A Quick Note on Paganism
Unlike any other religious movement, paganism with its 1.5 million followers within the U.S alone is an esoteric spiritual tradition that is more holistic in the sense that its members comprise groups that practice nature-based polytheistic religions. This is based entirely on ancient religions. Beliefs among pagans are varied with deep roots on various traditions but all have a strong reverence for the natural environment and the physical world, and a strong bigotry to any form of authoritarian religion.
Pagans simply perceive the world as a place of joy and life, and not of sin and suffering. They hold the belief that the divine is already here in the natural world and not somewhere else beyond the clouds, a place imagined to be full of milk and honey. They are earth conscious and venerate nature and the earth deeply. Additionally, in a world of paganism, there exists a strong belief in multiplicity of Gods and Goddesses, and not a single immortal being. Some pagan subcultures refer these as gods with mere names whose work is to grant them easier access to the divine.
This is a polytheistic or pantheistic religion that is based on the reverence and worship of nature. It dates to the ancestral ages of humanity and has remained unchanged for centuries. The esoteric spiritual tradition is widespread globally among less complex subcultures and more prominent in complex civilizations in parts of the world such as India and Japan.
Various religions of classical antiquity that included Rome, Germany, Persia, Greece, Slavic ethnic groups, and Egypt embraced paganism. The ideology behind the religion is a deep reverence to nature and the worship of many deities, comprising gods and goddesses. The word paganism is an umbrella term derived from Latin word paganus, translated to mean those that reside in rural areas. It was the emergence and subsequent spread of Christianity within the Roman Empire that led to the prominence of the word pagans. Christianity was at the time mostly practiced in cities and not by those on rural areas. Therefore, anyone that did not practice Christianity was referred to as a “pagan” since they believed in the “old ways”.
A pagan is the follower or worshipper of nature-worshiping pantheistic or polytheistic religion. Seasons or the natural cycle in nature are viewed by pagans as models of spiritual renewal and growth. As such, pagans hold sequence of festivals, in line with the cycles to access the different divinities depending on the time of year. The earth is viewed as sacred, and some pagan followers offer the first libation of wine to the earth.
The Single Defining Aspect of Paganism
All pagan religions uphold the feminine face of divinity. No single pagan religion or subcultures will exist in the absence of a goddess(s). In fact, pagan paths that offer special adherence to a male god do not refute the existence of other goddesses and gods. Examples of these include the cult of Mithras and the cult of Odin. All pagan belief systems have a goddess or goddesses.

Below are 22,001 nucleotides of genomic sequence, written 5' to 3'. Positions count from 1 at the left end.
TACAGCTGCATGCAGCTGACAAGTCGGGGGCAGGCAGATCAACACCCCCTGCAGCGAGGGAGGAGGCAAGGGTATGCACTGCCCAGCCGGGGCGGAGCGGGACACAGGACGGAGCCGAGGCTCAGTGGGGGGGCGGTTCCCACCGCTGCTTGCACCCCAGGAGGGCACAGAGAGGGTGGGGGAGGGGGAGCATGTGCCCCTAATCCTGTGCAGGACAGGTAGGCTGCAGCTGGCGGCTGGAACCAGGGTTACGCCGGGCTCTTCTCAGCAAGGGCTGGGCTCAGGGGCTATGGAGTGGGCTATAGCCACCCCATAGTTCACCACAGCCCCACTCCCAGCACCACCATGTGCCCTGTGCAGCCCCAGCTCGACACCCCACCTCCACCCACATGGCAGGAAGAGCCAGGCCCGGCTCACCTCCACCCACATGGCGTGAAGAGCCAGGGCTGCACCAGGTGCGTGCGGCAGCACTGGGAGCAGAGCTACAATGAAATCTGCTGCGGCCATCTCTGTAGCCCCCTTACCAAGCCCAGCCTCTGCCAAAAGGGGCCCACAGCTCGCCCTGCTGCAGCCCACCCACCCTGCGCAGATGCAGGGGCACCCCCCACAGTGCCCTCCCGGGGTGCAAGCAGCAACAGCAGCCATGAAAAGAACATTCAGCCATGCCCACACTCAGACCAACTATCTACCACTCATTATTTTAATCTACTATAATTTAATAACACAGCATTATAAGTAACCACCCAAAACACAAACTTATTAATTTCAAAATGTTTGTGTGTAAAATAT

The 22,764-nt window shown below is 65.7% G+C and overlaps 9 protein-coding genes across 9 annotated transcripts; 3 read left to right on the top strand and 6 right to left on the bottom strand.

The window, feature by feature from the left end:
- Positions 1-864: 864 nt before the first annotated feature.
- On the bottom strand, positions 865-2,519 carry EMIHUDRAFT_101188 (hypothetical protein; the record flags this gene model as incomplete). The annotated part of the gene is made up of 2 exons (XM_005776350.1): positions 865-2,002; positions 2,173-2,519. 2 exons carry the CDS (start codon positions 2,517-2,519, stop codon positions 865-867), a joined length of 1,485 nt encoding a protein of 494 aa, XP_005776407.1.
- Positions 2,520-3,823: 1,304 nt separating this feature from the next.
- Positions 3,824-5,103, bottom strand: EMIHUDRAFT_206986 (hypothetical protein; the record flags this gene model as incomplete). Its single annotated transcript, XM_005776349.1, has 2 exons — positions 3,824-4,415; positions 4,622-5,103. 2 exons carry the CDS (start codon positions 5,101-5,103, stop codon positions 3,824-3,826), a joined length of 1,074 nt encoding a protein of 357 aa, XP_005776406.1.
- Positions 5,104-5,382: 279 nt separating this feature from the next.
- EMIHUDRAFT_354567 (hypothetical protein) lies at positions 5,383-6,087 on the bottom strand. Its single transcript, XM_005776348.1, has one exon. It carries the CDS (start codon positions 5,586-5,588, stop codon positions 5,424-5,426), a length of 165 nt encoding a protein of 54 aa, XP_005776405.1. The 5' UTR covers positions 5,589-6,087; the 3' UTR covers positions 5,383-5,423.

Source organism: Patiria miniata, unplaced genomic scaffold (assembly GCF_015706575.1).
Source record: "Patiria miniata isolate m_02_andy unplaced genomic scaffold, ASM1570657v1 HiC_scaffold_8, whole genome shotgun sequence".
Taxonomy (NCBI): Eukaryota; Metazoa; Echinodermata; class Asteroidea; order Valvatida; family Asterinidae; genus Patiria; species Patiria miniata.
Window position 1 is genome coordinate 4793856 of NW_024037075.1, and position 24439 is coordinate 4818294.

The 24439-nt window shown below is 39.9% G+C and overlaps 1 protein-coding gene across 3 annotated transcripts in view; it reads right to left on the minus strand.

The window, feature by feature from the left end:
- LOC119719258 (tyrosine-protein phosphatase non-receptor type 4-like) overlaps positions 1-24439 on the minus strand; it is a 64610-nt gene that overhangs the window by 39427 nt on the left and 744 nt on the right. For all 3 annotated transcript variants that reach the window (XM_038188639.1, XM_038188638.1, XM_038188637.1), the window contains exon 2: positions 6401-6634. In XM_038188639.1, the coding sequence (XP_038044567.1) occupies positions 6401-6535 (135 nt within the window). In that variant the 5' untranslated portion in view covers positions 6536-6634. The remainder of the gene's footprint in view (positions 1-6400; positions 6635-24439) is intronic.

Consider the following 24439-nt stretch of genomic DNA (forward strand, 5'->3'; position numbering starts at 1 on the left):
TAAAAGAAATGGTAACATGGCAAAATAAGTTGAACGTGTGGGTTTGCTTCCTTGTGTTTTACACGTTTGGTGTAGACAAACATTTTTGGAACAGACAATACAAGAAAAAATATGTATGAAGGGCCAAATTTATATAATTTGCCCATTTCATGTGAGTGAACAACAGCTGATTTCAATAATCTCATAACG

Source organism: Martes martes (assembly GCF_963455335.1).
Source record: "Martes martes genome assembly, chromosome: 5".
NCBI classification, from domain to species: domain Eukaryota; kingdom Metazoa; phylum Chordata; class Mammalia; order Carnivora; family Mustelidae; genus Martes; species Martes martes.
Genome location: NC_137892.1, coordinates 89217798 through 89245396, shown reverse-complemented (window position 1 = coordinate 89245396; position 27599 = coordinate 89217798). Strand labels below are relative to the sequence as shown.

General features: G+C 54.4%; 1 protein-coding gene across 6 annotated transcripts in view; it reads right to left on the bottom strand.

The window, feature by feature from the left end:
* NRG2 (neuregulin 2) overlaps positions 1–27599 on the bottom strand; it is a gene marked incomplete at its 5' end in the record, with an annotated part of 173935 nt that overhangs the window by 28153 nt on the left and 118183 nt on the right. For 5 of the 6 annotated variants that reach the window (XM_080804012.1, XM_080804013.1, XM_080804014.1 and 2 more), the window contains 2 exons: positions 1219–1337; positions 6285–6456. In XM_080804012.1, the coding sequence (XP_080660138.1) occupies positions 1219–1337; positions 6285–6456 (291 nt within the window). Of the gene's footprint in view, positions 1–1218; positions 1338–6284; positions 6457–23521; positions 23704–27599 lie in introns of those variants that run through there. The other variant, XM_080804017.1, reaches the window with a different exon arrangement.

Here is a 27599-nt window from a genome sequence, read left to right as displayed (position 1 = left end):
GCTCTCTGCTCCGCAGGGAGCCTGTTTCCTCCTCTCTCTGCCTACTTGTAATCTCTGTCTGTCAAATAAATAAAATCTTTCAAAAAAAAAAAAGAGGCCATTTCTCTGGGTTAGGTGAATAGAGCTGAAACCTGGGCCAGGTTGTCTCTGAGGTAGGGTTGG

Modern pagans are widespread and are primarily defined as followers of the polytheistic or pantheistic nature-worshipping religions. There exist some subcultures of paganism with clear distinctions, for instance, witchcraft, Christo-paganism, Wicca, and Druidry.
Pagans are a mystery community with eight major holidays observed, with specific rituals attached to each holiday. These may involve chanting, processions, singing, and many other actions. These events are done communally and privately. Followers are free to do as they please.
Pagans are instinctively free and to some extent amorphous. They never judge themselves or others and view all religions as equal. In fact, most of the followers of modern paganism comprise members that view institutionalized belief systems such as Christianity and Judaism as restrictive and subjective. Most have had negative experiences with these religions.
To help shade lighter on the mystery community of paganism, see below 3 Core principles of modern paganism:
-- Responsibility for your own beliefs. No one recruits anyone into paganism. The freedom is in your hands to join them if you like. The pagan culture and subcultures are therefore widespread.
-- Freedom to choose your own deity and worship it. This also means do what you will if it does not harm others.
-- Reverence or worship of nature. Nature is seen as a manifestation of the divine and not a fallen creation. The changes in seasons are seen as signs of spiritual renewal and growth.
Pagans alike hold the belief that no single religion is superior to the other. No wonder the number of Wicca/pagan followers keeps growing, with the number in America expected to hit 6.6 million by 2050. You can find out more about paganism and other practices in our site and mystery books.